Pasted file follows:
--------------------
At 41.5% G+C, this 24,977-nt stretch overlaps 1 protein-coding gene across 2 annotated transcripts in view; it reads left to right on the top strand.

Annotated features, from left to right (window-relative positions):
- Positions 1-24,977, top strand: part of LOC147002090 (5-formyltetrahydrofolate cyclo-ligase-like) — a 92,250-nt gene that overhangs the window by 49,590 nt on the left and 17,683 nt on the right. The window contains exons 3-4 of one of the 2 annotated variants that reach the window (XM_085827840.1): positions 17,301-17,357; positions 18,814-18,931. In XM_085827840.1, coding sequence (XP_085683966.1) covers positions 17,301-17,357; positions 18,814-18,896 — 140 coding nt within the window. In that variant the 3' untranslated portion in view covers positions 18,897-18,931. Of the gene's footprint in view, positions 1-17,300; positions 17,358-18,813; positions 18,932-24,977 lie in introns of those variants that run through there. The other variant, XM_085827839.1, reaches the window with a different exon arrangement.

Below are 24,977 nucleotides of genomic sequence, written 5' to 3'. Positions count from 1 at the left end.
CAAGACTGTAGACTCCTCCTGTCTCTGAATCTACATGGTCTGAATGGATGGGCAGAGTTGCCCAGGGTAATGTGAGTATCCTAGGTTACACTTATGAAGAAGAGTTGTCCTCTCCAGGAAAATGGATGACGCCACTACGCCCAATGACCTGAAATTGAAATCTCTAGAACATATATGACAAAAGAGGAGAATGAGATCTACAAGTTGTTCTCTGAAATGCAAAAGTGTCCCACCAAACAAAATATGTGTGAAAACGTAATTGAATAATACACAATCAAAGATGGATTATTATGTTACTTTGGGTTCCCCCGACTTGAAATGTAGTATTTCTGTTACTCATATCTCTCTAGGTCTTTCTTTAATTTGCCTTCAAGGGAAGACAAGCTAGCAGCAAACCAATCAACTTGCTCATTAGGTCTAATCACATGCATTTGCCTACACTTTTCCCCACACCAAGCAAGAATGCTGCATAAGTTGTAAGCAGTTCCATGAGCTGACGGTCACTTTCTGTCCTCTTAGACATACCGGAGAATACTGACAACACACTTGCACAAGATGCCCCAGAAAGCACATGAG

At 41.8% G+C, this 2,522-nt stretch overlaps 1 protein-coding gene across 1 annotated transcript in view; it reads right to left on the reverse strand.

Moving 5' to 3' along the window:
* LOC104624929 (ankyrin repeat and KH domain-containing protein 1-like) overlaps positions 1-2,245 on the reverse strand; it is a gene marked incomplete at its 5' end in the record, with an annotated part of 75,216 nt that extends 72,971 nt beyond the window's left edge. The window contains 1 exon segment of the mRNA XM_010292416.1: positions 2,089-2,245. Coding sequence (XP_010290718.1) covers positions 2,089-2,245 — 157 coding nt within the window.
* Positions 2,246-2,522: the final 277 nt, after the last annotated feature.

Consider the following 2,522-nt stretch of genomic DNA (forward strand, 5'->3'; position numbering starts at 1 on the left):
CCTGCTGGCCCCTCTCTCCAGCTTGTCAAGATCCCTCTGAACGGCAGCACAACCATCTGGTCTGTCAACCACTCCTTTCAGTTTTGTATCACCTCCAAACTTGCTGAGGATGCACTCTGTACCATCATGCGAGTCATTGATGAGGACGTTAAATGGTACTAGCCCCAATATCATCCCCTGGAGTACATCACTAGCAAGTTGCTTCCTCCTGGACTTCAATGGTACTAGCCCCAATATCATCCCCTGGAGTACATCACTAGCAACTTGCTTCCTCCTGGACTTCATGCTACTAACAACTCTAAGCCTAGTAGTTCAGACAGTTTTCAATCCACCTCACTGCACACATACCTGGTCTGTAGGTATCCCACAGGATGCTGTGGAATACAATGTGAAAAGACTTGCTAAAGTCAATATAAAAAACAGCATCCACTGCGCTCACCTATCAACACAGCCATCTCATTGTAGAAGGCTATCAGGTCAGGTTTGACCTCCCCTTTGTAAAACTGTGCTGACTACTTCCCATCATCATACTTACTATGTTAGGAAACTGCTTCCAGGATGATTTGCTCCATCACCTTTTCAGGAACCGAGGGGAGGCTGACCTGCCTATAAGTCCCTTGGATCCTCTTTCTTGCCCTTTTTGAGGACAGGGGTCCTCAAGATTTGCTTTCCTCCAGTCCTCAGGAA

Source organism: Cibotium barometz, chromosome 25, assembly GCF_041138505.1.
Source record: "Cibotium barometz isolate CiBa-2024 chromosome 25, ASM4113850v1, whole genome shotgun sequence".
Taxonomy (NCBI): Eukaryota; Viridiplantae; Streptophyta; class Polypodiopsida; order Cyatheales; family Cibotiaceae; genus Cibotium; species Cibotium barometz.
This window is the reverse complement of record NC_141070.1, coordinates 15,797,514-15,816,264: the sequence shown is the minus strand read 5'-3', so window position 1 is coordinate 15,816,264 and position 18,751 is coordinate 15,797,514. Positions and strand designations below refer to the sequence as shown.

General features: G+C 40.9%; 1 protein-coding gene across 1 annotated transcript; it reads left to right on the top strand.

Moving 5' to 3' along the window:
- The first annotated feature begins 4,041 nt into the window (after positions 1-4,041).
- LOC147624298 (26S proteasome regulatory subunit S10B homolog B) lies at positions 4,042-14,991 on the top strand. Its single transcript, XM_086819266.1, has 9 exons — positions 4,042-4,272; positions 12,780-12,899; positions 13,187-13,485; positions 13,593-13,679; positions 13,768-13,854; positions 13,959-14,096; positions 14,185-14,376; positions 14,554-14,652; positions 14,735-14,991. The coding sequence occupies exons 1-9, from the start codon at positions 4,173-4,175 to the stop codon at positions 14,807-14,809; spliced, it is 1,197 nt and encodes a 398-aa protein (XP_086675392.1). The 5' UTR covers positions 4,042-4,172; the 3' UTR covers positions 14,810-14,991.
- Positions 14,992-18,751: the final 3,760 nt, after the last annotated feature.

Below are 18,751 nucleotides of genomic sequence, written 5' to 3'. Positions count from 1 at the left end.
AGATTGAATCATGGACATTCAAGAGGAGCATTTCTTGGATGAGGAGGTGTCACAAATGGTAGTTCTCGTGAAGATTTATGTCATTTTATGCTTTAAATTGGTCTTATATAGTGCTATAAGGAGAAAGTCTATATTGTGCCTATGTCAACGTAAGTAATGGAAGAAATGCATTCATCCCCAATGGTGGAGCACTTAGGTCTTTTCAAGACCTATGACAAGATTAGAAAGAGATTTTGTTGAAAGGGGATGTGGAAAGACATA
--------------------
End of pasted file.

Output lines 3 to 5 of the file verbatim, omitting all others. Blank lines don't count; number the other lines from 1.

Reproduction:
- Positions 1-24,977, top strand: part of LOC147002090 (5-formyltetrahydrofolate cyclo-ligase-like) — a 92,250-nt gene that overhangs the window by 49,590 nt on the left and 17,683 nt on the right. The window contains exons 3-4 of one of the 2 annotated variants that reach the window (XM_085827840.1): positions 17,301-17,357; positions 18,814-18,931. In XM_085827840.1, coding sequence (XP_085683966.1) covers positions 17,301-17,357; positions 18,814-18,896 — 140 coding nt within the window. In that variant the 3' untranslated portion in view covers positions 18,897-18,931. Of the gene's footprint in view, positions 1-17,300; positions 17,358-18,813; positions 18,932-24,977 lie in introns of those variants that run through there. The other variant, XM_085827839.1, reaches the window with a different exon arrangement.

Below are 24,977 nucleotides of genomic sequence, written 5' to 3'. Positions count from 1 at the left end.
CAAGACTGTAGACTCCTCCTGTCTCTGAATCTACATGGTCTGAATGGATGGGCAGAGTTGCCCAGGGTAATGTGAGTATCCTAGGTTACACTTATGAAGAAGAGTTGTCCTCTCCAGGAAAATGGATGACGCCACTACGCCCAATGACCTGAAATTGAAATCTCTAGAACATATATGACAAAAGAGGAGAATGAGATCTACAAGTTGTTCTCTGAAATGCAAAAGTGTCCCACCAAACAAAATATGTGTGAAAACGTAATTGAATAATACACAATCAAAGATGGATTATTATGTTACTTTGGGTTCCCCCGACTTGAAATGTAGTATTTCTGTTACTCATATCTCTCTAGGTCTTTCTTTAATTTGCCTTCAAGGGAAGACAAGCTAGCAGCAAACCAATCAACTTGCTCATTAGGTCTAATCACATGCATTTGCCTACACTTTTCCCCACACCAAGCAAGAATGCTGCATAAGTTGTAAGCAGTTCCATGAGCTGACGGTCACTTTCTGTCCTCTTAGACATACCGGAGAATACTGACAACACACTTGCACAAGATGCCCCAGAAAGCACATGAG